“How the Geography of the Knowledge Economy Structures Social Identities – Reviving a Cleavage Perspective on the ‘Urban-Rural’ Divide”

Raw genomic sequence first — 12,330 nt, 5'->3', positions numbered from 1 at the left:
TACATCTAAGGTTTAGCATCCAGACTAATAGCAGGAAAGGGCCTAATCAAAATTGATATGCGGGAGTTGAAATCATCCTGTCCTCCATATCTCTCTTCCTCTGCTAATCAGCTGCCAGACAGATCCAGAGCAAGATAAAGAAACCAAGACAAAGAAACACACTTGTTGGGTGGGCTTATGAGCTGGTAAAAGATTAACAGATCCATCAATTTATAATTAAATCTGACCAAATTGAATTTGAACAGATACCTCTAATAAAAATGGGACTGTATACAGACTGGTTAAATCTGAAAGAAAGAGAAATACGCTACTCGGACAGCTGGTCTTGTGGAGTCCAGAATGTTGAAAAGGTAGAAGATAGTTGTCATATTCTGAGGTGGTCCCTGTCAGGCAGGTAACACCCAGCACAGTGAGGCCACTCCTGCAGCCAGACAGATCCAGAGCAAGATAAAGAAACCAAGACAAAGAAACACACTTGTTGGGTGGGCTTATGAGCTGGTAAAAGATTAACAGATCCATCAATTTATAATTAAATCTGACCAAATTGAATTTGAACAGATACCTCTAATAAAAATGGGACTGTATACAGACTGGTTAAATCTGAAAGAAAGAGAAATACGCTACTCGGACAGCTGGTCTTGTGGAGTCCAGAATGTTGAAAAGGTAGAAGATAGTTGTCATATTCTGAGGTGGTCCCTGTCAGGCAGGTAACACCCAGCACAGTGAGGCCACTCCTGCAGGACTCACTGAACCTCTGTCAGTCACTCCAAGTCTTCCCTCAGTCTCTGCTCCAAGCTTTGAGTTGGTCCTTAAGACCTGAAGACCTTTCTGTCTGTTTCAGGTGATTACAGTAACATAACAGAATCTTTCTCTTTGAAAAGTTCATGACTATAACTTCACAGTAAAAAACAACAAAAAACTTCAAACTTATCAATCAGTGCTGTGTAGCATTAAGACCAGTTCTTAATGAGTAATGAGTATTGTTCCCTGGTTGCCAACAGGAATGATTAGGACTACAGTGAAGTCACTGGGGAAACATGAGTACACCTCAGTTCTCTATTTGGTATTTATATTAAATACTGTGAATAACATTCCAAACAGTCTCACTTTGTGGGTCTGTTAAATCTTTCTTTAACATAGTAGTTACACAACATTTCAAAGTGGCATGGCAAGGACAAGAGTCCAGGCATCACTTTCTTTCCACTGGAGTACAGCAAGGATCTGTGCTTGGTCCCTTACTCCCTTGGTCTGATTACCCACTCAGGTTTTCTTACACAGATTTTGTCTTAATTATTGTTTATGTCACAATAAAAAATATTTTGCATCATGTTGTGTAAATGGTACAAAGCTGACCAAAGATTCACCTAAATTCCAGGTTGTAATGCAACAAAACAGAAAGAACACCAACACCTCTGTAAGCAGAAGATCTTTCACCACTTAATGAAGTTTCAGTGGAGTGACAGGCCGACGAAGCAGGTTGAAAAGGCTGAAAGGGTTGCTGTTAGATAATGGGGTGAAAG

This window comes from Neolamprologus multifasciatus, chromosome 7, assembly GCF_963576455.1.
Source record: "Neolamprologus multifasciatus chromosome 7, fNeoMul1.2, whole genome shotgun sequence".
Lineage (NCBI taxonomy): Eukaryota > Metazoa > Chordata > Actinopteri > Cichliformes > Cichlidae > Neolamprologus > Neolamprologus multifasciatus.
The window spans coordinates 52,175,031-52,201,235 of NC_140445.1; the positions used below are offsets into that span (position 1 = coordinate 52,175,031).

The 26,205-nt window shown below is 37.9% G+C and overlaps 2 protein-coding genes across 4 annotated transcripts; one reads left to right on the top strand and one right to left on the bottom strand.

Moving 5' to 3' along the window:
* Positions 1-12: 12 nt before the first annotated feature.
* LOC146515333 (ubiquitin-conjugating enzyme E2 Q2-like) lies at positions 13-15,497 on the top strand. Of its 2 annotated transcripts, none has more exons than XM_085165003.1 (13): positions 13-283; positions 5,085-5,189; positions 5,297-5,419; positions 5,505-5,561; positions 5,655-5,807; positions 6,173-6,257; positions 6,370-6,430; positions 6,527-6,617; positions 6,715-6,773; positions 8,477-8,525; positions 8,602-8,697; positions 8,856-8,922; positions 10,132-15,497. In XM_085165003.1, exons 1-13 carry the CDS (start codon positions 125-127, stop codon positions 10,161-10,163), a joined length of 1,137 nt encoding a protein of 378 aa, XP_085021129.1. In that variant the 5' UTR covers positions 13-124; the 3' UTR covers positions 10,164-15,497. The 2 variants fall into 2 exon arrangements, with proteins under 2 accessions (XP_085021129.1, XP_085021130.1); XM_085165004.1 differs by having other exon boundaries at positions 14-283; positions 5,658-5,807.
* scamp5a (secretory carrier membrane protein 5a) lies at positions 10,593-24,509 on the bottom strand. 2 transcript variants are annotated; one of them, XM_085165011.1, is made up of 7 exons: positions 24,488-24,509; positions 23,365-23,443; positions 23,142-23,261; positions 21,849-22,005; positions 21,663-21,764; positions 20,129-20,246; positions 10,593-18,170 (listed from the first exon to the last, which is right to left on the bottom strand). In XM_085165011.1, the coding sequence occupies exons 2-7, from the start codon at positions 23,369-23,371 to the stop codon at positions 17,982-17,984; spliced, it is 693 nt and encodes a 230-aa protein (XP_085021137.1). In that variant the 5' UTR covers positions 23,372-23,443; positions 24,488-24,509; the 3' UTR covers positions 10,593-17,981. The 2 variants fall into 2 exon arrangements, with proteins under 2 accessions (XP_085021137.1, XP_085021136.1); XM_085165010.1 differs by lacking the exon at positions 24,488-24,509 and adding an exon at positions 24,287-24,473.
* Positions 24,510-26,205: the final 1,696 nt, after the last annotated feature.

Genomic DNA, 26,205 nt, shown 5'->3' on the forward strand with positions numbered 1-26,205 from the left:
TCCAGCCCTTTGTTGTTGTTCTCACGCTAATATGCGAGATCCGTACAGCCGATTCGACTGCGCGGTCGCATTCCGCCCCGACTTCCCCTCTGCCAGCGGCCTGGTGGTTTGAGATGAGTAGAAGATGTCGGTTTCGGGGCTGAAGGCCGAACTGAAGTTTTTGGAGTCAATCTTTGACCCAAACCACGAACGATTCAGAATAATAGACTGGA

In light of electoral shifts across advanced democracies, spatial divides in voting behavior have gained increasing attention. Nevertheless, even where spatial divides in politics are evident, it remains unclear to what extent geography matters in its own right. This paper demonstrates that, at least at a subjective level of collective identities, geography can play an important role in the emergence of a broader sociocultural cleavage. Building on Lipset and Rokkan’s theorizing of urban-rural divides, I propose that spatial divides today can be understood as conflicts that are sectoral and educational at their core (driven by the emergence of the knowledge-based economy), but perceived by voters through a (culturally tinged) lens of place. Combining data from an original online survey measuring voters’ identities and electoral preferences with fine-grained data on subnational economic structure, I show for Switzerland how voters’ group identities relate to their place in the geography of the knowledge economy. A cleavage perspective points towards the importance of place-based identities for political mobilization; it shifts attention from level to type of economic activity in geographic areas; and it indicates the importance of struggles over status in addition to distributive conflict between place-based groups.